6 CRR-NY 663.4NY-CRR

6 CRR-NY 663.4
6 CRR-NY 663.4
663.4 Regulatory procedures.
(a) All persons proposing to conduct, on wetlands or adjacent areas, activities which have not been specifically exempted under section 24-0701 of the act, in the statewide minimum land use regulations or under section 663.3, 663.4(d) or 663.7 of this Part, must obtain either a permit or a letter of permission.
(b) Preapplication procedures.
(1) Information on whether an activity requires either a permit or a letter of permission, or whether the activity is exempt from regulation, is provided in the statewide minimum land use regulations for freshwater wetlands and in subdivision (d) of this section.
(2) If a person wishing to conduct an activity is in doubt about whether the activity is exempt or about which procedural requirement applies, or wants to discuss with the department any phase of the proposed project as it relates to the act or to other permit programs, that person should contact the appropriate regional permit administrator for a preapplication conference.
(3) Any person intending to submit an application for a permit or letter of permission in the course of a preapplication conference, request in writing, in a form and manner prescribed by the department, that the commissioner confirm the classification, done pursuant to Part 664 of this Title, of the wetland that would be affected by the proposed activity. Within 20 working days of the department's receipt of the request, the commissioner will decide either to confirm the existing classification or to revise the classification on the basis of material new information or materially changed wetland conditions. Within that same 20-day period, the department shall send notice of the decision confirming or revising the classification to the person who submitted the request. That person shall not file a permit application until such notice has been provided. Where a classification is revised, notice of the order setting forth the revised classification will also be given and published, and a copy of such order shall be filed, as provided in Part 664 of this Title. Once the wetland's classification has been confirmed or revised pursuant to this paragraph and the procedures set out in Part 664 of this Title, and the permit application that was the subject of the preapplication conference has been filed, no further department-initiated change in the wetland's classification shall change the standard for permit issuance applied to that application.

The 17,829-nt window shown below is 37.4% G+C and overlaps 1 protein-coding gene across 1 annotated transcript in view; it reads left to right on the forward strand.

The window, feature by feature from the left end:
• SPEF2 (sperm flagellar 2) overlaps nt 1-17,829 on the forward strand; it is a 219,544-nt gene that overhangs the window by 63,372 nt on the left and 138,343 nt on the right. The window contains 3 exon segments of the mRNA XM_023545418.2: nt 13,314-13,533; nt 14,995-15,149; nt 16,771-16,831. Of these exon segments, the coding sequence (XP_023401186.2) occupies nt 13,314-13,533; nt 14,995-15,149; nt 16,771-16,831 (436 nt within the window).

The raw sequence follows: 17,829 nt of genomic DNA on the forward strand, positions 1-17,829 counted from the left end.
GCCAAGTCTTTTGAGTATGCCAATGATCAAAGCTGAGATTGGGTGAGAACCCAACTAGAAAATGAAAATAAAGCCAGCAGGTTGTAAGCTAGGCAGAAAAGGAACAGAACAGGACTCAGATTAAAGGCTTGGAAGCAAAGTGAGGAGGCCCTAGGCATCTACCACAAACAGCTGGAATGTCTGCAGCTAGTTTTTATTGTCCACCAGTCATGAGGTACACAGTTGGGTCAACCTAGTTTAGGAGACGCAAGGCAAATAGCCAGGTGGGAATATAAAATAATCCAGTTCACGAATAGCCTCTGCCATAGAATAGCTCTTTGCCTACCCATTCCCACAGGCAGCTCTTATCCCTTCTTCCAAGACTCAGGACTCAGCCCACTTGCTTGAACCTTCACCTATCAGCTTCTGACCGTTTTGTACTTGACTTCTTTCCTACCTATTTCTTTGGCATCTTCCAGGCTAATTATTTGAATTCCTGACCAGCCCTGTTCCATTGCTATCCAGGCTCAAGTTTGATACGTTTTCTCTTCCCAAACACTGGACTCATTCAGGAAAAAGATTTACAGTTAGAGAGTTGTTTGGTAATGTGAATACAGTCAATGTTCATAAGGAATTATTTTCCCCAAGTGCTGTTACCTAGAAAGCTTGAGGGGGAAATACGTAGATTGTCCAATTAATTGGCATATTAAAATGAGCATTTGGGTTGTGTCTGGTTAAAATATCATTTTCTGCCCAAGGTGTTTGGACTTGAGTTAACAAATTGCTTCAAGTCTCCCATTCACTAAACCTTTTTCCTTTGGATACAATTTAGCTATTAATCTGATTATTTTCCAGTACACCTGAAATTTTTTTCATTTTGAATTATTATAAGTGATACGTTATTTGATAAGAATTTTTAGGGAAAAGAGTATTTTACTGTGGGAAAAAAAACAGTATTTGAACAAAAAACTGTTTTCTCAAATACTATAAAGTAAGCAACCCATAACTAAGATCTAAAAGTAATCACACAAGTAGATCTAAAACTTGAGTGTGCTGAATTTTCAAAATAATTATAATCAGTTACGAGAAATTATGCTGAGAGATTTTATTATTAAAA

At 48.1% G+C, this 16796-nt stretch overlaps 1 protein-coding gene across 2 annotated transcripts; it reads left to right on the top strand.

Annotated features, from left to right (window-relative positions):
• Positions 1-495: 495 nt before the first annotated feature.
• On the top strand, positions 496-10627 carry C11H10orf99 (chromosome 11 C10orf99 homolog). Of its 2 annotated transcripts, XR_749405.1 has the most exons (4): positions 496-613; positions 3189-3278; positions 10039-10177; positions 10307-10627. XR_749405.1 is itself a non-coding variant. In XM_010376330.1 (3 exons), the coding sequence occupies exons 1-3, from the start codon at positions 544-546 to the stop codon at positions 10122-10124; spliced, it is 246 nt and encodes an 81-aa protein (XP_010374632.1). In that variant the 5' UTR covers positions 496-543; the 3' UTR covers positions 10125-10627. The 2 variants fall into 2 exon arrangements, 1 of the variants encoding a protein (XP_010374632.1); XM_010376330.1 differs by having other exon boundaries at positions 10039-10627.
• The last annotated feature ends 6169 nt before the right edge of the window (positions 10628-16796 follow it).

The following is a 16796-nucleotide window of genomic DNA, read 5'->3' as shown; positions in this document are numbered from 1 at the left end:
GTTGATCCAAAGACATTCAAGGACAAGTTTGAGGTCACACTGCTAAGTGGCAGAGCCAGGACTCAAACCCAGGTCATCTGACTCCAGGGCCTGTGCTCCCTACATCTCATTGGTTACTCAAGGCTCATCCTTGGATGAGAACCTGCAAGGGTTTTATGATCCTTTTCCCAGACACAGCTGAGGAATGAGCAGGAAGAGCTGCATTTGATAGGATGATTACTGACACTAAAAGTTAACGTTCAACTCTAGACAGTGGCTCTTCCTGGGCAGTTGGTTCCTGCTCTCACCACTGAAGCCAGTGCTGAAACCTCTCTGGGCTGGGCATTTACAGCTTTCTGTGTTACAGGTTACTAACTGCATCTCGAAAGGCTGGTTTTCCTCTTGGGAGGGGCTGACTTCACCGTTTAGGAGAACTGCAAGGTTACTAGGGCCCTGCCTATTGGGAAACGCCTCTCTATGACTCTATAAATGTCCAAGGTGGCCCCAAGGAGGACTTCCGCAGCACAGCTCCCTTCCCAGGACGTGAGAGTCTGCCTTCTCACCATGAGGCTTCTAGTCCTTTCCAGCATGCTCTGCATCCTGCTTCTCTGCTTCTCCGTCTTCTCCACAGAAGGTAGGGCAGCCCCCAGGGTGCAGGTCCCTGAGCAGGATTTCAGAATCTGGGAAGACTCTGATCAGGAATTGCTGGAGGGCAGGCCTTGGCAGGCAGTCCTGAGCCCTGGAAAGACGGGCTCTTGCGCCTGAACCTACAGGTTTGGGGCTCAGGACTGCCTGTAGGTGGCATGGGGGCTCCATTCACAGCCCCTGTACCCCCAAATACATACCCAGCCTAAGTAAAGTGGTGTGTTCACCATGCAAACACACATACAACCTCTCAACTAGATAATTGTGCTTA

(c) Regulatory mechanisms and application procedures.
The form to be used in applying for either a permit or a letter of permission is available from each regional office of the department, and the completed application form should be submitted to the appropriate regional permit administrator. The procedures for the two types of permission are as follows: